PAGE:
In a tight labor market, an important factor when considering materials will always be ease of use on the job site. Cellular glass insulation requires no special training to install, is easily cut and may be installed using methods familiar to contractors such as mechanical attachment, or adhering with hot asphalt, cold applied asphalt adhesives, or two-part polyurethane adhesives.
Evaluating Cost vs. Benefits
When does it make sense to choose cellular foam glass to help protect the commercial roof membrane? As noted earlier, mission critical buildings cannot be allowed to fail. Some processes and treasures are truly irreplaceable. For example, an archivist shared with this article’s author that the archive housed original documents developed in the founding of the United States of America. Even the best insurance policy cannot provide protection enough to guard against the loss of such treasures. For stable, water resistant, vapor impervious, non-combustible applications, cellular glass is an ideal commercial roof insulation material.
Of course, similar to masonry, cellular glass insulation is chosen based on its performance benefits and not based on low-cost, especially when compared to foam plastics. However, if an architect specifies materials with a mindset to add value and deliver redundancy in the mission critical environment, cellular glass can boost confidence in the material’s enduring performance. And over the long run, cellular glass can contribute to the overall value of a project. For example, cellular glass can replace other layers in the construction system such as vapor retarders, moisture barriers, and radon-control components. It may also enhance longevity of the roofing membrane and support environmental benefits desired by building owners, occupants, and third-party environmental certification organizations. Installed under load bearing concrete slab applications, the high compressive strength and zero deflection under load properties of cellular glass could even present an option to install a thinner or more lightly reinforced concrete slab.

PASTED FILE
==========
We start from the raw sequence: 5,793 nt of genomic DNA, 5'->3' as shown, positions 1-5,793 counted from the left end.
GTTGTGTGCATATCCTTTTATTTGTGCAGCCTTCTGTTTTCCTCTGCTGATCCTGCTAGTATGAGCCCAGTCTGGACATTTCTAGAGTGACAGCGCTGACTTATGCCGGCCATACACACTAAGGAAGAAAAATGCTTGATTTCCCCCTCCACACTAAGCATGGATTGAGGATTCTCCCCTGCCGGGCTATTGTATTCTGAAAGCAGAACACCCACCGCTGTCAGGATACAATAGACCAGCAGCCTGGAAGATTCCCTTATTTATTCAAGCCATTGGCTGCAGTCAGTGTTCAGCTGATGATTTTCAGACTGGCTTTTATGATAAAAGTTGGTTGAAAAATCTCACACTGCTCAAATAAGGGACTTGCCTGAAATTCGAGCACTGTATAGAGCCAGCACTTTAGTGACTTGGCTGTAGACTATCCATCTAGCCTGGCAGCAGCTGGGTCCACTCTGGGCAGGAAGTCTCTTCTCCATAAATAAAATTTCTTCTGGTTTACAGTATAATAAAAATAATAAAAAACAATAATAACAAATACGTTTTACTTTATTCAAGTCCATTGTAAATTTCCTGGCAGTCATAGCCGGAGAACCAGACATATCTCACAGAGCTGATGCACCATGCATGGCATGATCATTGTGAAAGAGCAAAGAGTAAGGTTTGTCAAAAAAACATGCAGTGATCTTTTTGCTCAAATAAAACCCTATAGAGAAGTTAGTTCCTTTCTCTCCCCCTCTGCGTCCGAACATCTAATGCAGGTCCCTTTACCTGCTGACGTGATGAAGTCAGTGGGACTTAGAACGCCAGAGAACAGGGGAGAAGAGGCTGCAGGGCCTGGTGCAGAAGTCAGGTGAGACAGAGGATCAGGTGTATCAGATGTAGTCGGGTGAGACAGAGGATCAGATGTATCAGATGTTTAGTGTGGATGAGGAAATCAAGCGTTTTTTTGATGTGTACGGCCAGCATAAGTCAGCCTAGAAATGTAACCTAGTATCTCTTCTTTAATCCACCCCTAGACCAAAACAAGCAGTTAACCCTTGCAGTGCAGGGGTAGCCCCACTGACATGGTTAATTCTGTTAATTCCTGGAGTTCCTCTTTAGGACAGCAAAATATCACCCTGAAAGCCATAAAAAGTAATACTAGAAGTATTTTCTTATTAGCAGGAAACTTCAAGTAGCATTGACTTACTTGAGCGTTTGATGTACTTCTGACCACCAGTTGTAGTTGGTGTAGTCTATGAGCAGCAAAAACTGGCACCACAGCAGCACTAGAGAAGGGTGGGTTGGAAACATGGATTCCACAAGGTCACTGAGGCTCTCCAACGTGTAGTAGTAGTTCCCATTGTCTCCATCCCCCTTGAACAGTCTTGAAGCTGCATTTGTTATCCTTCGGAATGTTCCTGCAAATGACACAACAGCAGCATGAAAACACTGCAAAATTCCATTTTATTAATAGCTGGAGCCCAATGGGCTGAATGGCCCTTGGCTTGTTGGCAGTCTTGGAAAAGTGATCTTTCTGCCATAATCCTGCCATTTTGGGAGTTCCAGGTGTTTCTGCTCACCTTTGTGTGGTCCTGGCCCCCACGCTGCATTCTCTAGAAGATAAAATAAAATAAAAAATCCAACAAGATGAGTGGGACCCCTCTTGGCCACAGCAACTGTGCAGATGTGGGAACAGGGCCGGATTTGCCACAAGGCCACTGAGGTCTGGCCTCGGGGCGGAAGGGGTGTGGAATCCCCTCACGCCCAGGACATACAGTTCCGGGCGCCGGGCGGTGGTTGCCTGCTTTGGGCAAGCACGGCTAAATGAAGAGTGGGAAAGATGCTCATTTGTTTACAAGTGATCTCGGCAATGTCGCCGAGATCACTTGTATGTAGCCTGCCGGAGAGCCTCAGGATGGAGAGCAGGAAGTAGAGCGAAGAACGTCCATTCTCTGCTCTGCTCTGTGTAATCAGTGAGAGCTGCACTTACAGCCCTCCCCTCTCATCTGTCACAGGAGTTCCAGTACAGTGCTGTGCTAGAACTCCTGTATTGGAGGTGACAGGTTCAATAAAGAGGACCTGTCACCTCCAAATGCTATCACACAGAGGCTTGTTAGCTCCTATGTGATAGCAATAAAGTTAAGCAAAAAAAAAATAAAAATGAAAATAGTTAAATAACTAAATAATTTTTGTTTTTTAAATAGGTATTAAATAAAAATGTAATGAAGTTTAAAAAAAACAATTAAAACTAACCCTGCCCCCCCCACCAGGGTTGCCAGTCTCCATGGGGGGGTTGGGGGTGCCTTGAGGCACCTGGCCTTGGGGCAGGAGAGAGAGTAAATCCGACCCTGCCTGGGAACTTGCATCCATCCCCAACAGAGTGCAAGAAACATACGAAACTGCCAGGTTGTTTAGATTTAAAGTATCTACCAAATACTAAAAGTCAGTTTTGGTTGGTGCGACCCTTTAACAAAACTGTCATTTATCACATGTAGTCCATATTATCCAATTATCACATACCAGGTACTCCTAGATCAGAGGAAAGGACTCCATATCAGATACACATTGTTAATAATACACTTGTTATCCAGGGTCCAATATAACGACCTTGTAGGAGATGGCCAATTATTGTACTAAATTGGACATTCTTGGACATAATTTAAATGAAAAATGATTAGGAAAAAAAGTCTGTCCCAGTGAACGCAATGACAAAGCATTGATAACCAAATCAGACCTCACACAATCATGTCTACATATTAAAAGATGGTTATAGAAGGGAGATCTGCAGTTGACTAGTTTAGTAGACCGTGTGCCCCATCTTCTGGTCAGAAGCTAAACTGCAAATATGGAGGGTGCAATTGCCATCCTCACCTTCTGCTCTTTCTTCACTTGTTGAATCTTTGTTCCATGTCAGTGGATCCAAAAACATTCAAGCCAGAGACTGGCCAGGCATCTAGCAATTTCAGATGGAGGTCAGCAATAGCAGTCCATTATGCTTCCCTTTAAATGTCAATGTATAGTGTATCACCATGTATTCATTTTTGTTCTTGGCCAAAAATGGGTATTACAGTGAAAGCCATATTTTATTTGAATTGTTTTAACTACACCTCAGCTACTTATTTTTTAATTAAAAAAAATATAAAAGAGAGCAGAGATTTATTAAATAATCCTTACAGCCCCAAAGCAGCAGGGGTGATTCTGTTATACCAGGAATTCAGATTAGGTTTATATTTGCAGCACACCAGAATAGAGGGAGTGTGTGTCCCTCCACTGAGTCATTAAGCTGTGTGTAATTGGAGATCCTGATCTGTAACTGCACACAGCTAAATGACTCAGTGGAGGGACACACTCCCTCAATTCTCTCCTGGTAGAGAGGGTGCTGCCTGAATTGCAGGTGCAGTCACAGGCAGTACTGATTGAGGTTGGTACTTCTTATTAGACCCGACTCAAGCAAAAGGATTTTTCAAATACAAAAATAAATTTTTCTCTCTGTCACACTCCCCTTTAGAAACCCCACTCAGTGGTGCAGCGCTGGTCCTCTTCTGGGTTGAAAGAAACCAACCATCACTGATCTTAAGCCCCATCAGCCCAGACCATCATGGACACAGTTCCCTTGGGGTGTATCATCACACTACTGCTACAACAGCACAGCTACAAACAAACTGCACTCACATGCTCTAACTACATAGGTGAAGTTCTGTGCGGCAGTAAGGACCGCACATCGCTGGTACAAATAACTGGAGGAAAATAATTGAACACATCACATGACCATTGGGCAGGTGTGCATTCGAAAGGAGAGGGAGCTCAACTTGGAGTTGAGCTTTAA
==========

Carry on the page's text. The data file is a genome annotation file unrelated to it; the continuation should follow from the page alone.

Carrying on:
Yet another factor that should be considered are the challenges that may be associated with replacing a roof in the future. Gaining access to tear off and replace a high–rise roof in Manhattan, a very dense urban environment, can present extreme logistical challenges when replacement is required. Designed to endure for decade after decade, cellular glass insulation provides a highly stable and durable base to support a high–quality roofing membrane, and a long-standing approach to reliable performance.
For American architects designing mission critical rooftops, cellular glass rigid insulation makes it possible to achieve performance objectives and complete buildings with confidence.